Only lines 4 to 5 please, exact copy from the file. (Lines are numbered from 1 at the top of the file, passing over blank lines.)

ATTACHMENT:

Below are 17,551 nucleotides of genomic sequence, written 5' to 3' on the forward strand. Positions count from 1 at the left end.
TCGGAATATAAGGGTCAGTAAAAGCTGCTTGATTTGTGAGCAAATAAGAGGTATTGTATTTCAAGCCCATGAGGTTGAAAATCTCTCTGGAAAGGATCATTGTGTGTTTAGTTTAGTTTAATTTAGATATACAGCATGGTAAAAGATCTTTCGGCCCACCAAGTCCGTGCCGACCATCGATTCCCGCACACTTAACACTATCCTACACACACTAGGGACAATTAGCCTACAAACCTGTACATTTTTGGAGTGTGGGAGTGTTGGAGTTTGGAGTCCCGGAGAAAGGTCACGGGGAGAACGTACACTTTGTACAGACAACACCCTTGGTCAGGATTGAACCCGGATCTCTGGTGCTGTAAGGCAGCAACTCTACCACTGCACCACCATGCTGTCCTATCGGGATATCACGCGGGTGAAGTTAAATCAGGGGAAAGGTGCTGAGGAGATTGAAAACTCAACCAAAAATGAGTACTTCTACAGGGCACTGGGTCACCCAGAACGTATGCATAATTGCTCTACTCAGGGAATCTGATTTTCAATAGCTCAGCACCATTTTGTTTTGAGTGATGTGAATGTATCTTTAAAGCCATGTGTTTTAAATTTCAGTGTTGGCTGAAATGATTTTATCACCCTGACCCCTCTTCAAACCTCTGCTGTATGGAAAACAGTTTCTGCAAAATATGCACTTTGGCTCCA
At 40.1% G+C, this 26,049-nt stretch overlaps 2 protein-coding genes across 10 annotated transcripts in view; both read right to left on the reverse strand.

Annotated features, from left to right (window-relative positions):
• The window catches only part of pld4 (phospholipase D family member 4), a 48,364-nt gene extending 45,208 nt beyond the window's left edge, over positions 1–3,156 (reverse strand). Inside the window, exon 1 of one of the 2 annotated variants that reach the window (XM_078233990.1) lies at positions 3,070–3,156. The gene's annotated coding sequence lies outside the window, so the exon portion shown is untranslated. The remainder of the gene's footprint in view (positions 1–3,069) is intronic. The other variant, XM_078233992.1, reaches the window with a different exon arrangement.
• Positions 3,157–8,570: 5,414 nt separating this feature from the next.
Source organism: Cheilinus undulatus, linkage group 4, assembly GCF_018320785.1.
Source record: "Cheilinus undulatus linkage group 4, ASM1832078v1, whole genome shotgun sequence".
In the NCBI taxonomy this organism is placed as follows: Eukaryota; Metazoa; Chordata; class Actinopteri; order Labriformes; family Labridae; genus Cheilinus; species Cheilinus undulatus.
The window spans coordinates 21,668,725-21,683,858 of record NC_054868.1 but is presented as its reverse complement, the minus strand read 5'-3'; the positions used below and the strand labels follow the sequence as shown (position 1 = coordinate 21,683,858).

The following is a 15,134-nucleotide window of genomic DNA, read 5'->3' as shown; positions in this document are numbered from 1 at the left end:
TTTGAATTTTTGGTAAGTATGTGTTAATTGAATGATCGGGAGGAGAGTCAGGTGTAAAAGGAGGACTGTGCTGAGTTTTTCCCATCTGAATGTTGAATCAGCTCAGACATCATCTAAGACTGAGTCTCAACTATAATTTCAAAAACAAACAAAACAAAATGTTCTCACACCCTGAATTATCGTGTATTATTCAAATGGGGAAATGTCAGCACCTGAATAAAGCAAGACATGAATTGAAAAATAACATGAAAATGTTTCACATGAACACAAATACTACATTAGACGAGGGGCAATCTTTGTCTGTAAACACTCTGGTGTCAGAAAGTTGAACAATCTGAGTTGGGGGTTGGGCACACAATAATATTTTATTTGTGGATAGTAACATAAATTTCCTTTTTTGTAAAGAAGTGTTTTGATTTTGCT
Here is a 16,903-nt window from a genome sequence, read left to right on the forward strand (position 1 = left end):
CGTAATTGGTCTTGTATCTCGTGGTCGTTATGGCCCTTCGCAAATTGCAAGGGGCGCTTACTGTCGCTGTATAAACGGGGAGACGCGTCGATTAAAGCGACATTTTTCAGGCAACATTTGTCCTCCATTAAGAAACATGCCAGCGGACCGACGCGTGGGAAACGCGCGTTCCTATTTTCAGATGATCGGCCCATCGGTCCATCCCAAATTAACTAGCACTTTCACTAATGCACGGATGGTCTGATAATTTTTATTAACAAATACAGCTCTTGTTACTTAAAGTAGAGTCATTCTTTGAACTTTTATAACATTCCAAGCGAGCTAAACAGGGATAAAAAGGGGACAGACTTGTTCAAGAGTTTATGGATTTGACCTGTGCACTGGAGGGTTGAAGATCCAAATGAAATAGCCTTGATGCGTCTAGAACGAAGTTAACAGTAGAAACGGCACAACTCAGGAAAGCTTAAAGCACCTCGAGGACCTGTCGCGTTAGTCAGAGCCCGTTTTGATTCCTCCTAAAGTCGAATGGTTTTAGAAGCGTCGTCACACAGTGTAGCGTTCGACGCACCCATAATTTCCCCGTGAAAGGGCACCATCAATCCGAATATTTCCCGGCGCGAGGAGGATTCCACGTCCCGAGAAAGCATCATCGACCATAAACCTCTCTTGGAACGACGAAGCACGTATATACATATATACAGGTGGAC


Annotated features, from left to right (window-relative positions):
• The window catches only part of pld4 (phospholipase D family member 4), a 48,364-nt gene extending 45,208 nt beyond the window's left edge, over positions 1–3,156 (reverse strand). Inside the window, exon 1 of one of the 2 annotated variants that reach the window (XM_078233990.1) lies at positions 3,070–3,156. The gene's annotated coding sequence lies outside the window, so the exon portion shown is untranslated. The remainder of the gene's footprint in view (positions 1–3,069) is intronic. The other variant, XM_078233992.1, reaches the window with a different exon arrangement.